Continue reading this on our app for a better experience

Open in App

8 books that look at fashion from different angles

Tan Gim Ean
Tan Gim Ean • 5 min read
8 books that look at fashion from different angles
Essential reading for the fashionista
Font Resizer
Share to Whatsapp
Share to Facebook
Share to LinkedIn
Scroll to top
Follow us on Facebook and join our Telegram channel for the latest updates.

From dressing stars to creating clothes for cartoon characters, from the roots of a textile technique to the route travelled by a pair of jeans, these books look at fashion from different angles

The Glass of Fashion
By Cecil Beaton

Cecil Beaton (1904-80), the war photographer, designer and writer famed for his portraits of royalty and celebrities, met many whose style and changing tastes in fashion shaped its golden eras as well as his legendary eye. Beaton’s vignettes about encounters with the likes of, and profiles on, Chanel, Dior, Poiret, Schiaparelli and Balenciaga as well as personal muses, were first published in 1954 with his photos and more than 150 line drawings. Repacked and reissued, this 2021 volume retains the observant and opinionated views of the best costume design Academy Award winner for Gigi (1958) and My Fair Lady (1964).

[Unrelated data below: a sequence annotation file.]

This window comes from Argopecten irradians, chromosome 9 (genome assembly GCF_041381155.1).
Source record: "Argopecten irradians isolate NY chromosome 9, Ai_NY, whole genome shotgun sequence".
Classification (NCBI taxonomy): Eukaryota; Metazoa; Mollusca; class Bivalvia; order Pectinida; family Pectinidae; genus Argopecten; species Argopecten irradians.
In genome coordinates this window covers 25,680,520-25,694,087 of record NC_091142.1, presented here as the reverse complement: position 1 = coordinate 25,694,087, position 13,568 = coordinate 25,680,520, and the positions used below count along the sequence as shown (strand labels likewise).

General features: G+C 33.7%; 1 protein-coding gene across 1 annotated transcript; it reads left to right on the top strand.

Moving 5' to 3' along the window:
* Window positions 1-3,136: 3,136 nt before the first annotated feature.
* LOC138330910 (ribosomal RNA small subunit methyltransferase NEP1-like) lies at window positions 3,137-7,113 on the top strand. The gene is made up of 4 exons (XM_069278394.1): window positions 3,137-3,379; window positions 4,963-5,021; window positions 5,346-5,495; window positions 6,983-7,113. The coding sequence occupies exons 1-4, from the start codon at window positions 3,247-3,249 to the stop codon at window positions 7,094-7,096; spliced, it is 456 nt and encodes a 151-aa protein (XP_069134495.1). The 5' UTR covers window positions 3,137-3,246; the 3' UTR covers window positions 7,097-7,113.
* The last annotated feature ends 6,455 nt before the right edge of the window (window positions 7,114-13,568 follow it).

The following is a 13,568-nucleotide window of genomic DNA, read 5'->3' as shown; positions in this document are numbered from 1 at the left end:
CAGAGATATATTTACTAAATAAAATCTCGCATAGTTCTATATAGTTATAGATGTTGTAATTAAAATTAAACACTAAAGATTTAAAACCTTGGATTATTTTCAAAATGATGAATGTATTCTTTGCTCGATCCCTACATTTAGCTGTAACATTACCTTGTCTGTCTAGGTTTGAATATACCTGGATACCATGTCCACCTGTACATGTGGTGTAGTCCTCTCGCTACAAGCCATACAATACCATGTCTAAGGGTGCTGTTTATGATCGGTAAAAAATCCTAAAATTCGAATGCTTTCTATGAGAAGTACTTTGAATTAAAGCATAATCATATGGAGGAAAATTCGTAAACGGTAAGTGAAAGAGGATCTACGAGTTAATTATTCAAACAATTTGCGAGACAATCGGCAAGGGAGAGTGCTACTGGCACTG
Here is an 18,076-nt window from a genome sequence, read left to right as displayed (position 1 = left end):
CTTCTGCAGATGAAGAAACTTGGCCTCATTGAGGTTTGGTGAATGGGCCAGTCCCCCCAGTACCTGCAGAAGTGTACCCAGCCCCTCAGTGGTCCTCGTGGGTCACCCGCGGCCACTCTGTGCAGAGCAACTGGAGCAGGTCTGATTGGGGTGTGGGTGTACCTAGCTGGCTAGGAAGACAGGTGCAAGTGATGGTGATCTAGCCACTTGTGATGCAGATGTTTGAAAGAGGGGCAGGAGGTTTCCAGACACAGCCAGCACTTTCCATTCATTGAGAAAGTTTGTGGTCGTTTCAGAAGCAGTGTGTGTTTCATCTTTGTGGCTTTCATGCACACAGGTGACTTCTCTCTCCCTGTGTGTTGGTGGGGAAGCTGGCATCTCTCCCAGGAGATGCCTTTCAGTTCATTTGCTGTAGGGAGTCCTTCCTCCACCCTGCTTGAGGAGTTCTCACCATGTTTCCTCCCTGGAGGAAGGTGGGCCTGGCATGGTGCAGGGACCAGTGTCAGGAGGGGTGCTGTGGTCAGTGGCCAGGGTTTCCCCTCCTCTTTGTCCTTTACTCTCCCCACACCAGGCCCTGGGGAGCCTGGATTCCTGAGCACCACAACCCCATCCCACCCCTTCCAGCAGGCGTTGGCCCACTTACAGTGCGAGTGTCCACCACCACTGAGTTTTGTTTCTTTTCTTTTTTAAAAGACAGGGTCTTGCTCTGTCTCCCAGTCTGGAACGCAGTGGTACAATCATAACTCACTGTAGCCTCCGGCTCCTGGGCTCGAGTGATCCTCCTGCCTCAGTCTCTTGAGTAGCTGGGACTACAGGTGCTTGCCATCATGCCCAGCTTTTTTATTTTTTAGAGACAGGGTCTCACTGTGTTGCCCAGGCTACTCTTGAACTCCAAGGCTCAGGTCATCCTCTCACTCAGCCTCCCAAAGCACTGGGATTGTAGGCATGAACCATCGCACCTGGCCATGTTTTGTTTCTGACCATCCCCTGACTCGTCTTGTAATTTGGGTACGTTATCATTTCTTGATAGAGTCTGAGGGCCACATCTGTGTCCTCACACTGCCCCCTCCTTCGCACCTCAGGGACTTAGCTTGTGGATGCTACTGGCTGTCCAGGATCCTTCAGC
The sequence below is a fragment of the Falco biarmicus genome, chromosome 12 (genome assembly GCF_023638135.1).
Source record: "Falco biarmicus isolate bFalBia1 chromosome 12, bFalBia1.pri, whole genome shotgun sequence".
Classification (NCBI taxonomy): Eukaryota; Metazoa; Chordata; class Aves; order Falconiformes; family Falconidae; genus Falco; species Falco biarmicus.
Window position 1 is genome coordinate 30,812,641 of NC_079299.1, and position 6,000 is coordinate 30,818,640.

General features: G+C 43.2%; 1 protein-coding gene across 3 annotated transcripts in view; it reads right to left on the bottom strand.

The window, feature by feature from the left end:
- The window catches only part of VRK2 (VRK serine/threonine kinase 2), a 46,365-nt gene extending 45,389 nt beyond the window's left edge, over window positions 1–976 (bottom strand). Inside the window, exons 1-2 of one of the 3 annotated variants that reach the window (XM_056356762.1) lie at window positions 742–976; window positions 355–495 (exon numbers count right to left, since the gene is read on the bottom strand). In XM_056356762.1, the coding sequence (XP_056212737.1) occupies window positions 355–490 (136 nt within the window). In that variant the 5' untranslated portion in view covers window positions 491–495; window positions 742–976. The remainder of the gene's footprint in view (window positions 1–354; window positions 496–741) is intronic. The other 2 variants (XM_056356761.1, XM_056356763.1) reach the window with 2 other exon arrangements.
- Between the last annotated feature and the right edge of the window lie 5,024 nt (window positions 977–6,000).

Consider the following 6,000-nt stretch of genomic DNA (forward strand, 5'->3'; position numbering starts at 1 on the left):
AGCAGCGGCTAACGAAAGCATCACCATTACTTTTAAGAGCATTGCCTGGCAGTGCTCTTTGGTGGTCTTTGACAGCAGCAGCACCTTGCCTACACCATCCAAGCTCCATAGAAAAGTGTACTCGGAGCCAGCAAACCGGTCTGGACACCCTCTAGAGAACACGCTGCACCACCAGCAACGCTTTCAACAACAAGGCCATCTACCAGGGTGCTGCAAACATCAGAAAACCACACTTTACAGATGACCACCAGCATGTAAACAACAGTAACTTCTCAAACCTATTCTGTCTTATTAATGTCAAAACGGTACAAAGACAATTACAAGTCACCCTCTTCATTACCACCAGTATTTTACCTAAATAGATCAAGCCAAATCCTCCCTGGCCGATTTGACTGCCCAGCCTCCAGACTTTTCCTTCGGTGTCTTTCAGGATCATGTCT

A Visible Man
By Edward Enninful

See also: Former minister George Yeo speaks about the launch of the final part of his trilogy, Musings — Series Three

Growing up in Ghana, Enninful was shy and sickly. He spent lots of time sketching clothes with his mother, at whose workshop he saw the most beautiful women of all sizes, shapes and heights. When he took over as editor-in-chief of British Vogue in 2017, he asked, “Why would you leave out women of all races, shapes, sizes, different religions and ages?” Thus, the magazine’s many firsts — the oldest cover star at age 85, African models, global activists and first responders — feature the different faces of beauty and desirability. Enninful, Vogue’s new global creative and cultural adviser from next year, looks back on his colourful life in this memoir.

Be-Spoke: Revelations from the World’s Most Important Fashion Designers
By Marylou Luther

See also: The good earth: Take a leaf out of these books on how to live a greener life